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Jax Daily Record Thursday, Mar. 11, 201012:00 PM EST

Delaney to pitch $1.75 billion investment in 'new economy'


by Karen Brune Mathis

Managing Editor

University of North Florida President John Delaney said he will take his call for a $1.75 billion investment in the state’s university system, specifically for creation of “knowledge” jobs, to the Jacksonville Regional Chamber of Commerce.

Delaney is scheduled to speak during the Chamber’s quarterly Cornerstone lunch on Tuesday. He said this week that the requested public investment, which is double the current funding, would generate more college degrees, business startups and research in science, technology, engineering, math and medicine, along with related areas.

“It’s a game changer,” Delaney said. “I think we’ve got to pick our future and I can’t see another place for the state to invest to get that kind of future.”

The plan is called “New Florida: Building Florida’s Knowledge Economy.” The Board of Governors of Florida’s 11 state universities, including UNF, issued the initiative in late January.

It was endorsed by Gov. Charlie Crist, but faces funding challenges in a struggling state economy.

Delaney said the system’s annual budget is about $2 billion for the 11 universities. The plan is to add $350 million a year to that budget for five years. He said Crist proposes to phase in the funding over a longer term.

Delaney, who served as interim chancellor of the state system from September 2008 to September 2009, said possible revenue sources include funding from the state’s potential receipts from gambling and offshore drilling.

Delaney said also that state universities have the authority to increase tuition fees. Moreover, he said that state revenues will increase as the economy rebounds.

“Eventually, growth will come back,” he said. Until then, “you skim some of the first part to go into higher education. It’s the equivalent of priming the pump.”

Jerry Mallot, executive vice president of the Chamber and president of its Cornerstone Regional Development Partnership, said the plan “is a great topic for a Cornerstone luncheon and one that everybody ought to hear.”

Crist has proposed a $100 million increase in the 2010-11 Florida budget for state universities to build research and education capacity in the STEMM areas. Delaney said he thinks some of the funding will pass the Legislature.

However, the state faces a $3 billion budget deficit. If legislators had a normal growth year, he said, “they would be funding it.”

Instead, “we are plugging more holes than we have fingers,” he said.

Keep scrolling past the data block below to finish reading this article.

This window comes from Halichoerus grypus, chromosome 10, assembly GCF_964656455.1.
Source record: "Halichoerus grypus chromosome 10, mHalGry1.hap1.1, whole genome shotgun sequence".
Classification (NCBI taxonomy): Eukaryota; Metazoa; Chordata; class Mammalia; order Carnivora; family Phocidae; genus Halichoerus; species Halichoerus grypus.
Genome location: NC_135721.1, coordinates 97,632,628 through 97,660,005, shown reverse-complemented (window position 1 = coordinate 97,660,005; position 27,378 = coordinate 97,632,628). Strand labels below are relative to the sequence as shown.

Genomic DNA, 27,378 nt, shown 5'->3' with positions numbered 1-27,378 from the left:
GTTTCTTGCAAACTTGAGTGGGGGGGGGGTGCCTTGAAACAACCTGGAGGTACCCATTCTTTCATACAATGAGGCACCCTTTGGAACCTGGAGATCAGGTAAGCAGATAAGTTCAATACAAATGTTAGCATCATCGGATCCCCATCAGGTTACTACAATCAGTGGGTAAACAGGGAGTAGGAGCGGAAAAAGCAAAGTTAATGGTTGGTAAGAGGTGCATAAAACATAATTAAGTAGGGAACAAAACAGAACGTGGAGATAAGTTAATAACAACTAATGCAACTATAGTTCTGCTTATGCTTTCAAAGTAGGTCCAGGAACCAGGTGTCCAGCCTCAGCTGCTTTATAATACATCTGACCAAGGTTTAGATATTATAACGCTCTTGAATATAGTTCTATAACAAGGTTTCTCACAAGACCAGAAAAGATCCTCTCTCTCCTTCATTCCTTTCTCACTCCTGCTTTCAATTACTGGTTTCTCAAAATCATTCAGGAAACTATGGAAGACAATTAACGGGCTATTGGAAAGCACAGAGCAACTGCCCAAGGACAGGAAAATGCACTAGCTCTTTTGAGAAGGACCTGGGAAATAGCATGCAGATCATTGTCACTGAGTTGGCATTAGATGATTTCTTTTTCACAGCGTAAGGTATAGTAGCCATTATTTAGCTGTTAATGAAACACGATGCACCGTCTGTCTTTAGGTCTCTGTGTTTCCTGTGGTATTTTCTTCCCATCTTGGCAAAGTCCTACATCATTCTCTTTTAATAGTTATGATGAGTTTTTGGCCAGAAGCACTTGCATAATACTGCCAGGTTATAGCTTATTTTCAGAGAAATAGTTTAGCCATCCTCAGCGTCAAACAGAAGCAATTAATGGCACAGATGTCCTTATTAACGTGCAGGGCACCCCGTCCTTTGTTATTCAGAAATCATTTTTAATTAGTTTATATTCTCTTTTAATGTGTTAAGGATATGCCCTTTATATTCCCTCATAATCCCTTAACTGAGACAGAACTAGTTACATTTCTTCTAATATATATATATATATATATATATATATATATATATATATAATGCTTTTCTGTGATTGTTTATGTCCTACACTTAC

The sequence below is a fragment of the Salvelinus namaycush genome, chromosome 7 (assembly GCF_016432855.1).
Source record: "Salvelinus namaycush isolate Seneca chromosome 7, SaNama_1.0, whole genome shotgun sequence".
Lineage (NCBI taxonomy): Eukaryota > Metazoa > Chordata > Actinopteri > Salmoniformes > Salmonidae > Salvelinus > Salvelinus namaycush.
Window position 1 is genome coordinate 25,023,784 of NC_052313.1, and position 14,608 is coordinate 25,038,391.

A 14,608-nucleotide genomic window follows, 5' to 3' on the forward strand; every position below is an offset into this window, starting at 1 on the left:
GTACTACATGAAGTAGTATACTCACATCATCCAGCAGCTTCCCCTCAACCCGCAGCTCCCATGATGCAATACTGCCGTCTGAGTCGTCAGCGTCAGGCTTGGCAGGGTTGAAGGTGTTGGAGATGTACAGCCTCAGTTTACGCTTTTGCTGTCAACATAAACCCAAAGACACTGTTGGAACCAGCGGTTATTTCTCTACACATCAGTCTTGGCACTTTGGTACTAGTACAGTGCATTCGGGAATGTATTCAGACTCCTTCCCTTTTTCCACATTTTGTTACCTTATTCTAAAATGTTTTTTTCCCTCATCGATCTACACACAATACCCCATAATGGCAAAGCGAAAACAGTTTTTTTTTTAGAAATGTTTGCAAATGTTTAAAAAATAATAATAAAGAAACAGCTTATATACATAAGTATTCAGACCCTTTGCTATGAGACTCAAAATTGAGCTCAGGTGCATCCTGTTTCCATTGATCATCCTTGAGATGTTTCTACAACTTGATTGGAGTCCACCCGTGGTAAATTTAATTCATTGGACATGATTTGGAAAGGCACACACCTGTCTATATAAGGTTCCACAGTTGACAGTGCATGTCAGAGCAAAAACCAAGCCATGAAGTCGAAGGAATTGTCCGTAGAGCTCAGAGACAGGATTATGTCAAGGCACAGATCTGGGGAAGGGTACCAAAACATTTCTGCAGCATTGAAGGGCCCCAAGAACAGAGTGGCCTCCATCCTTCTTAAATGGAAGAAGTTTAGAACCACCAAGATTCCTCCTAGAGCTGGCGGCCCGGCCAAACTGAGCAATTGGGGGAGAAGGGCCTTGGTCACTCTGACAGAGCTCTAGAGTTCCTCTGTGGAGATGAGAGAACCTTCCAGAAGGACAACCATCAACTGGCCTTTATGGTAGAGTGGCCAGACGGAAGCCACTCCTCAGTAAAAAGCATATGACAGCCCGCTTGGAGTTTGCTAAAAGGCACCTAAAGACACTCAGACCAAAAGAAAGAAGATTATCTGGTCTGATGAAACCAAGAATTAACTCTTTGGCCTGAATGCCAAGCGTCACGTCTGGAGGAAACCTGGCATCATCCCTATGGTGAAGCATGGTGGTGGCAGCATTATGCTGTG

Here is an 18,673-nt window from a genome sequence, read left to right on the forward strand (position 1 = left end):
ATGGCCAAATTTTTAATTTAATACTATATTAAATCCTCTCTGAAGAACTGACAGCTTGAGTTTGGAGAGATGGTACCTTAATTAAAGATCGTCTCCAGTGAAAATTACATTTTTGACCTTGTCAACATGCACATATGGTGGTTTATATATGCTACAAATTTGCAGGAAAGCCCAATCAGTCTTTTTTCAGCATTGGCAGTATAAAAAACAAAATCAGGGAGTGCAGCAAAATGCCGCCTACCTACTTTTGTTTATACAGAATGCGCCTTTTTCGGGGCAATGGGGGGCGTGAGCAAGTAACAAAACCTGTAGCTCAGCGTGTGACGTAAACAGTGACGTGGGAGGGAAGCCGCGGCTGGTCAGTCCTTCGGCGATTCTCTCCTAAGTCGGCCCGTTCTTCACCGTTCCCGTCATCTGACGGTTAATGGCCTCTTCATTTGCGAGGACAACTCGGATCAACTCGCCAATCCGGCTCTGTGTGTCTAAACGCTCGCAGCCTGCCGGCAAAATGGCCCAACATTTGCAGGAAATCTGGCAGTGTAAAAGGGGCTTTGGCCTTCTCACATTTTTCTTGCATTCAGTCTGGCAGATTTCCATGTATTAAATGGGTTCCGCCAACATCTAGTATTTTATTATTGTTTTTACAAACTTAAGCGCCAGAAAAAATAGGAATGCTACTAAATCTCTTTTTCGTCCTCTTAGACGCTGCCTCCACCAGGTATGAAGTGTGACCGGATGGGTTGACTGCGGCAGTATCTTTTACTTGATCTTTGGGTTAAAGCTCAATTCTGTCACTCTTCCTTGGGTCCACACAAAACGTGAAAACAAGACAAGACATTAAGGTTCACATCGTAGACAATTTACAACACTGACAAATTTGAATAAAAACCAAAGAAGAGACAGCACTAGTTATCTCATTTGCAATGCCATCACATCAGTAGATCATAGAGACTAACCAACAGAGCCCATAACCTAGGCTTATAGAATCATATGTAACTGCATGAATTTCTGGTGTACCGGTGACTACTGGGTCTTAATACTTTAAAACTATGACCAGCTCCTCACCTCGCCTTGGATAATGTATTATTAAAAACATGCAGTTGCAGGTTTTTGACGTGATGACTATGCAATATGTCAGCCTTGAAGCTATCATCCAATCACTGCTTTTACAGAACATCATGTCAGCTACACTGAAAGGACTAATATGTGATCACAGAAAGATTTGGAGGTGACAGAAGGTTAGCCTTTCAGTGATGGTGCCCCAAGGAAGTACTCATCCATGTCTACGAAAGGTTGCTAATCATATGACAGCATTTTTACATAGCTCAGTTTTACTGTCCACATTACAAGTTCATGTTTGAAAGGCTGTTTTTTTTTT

The New Florida document calls for a vision to create a new Florida economy based on knowledge and innovation. Now, the state’s economy is dependent on agriculture, tourism and growth, the plan said.

“Our economy has been built on an assumption that there will always be people to buy more homes and hamburgers and newspapers than the year before,” said Delaney, who also served two terms as Jacksonville’s mayor, from 1995 to 2003.

The New Florida plan reported that per-person income growth in the state has fallen to No. 45 in the country and that the income gap between the most affluent and the poorest Floridians is among the widest in the country and continues to grow.

The plan also reports a double-whammy of the state’s high unemployment rate and that half of the state’s jobs pay wages “too low for families to get by.”

According to the plan, in addition to the STEMM fields, the investment would focus on finance, insurance, professional services, health care and education.

Each university would fulfill its own mission, whether in research, granting degrees or both. The money would be distributed by a formula, with half of the new funding focused on STEMM-targeted degrees and the other half on graduates with degrees needed for regional economic development, such as nursing, business, architecture and other professional categories.

The plan reports that the average income is $46,277 for people with a bachelor’s degree and $61,014 for those with advanced degrees.

The five-year outcomes would include 25,000 additional degrees a year, up to 2,500 faculty to attract another $500 million annually in research funding, 250 new patent applications, up to 10 business startups each year and up to $20 million in new licensing revenue each year.

State universities would have to meet their goals, Delaney said. “They would have to hit the numbers.”

The Cornerstone meeting is scheduled at 11:30 a.m. Tuesday at the Hyatt. For information, call the Chamber at 366-6600, extension 7601.

[email protected]


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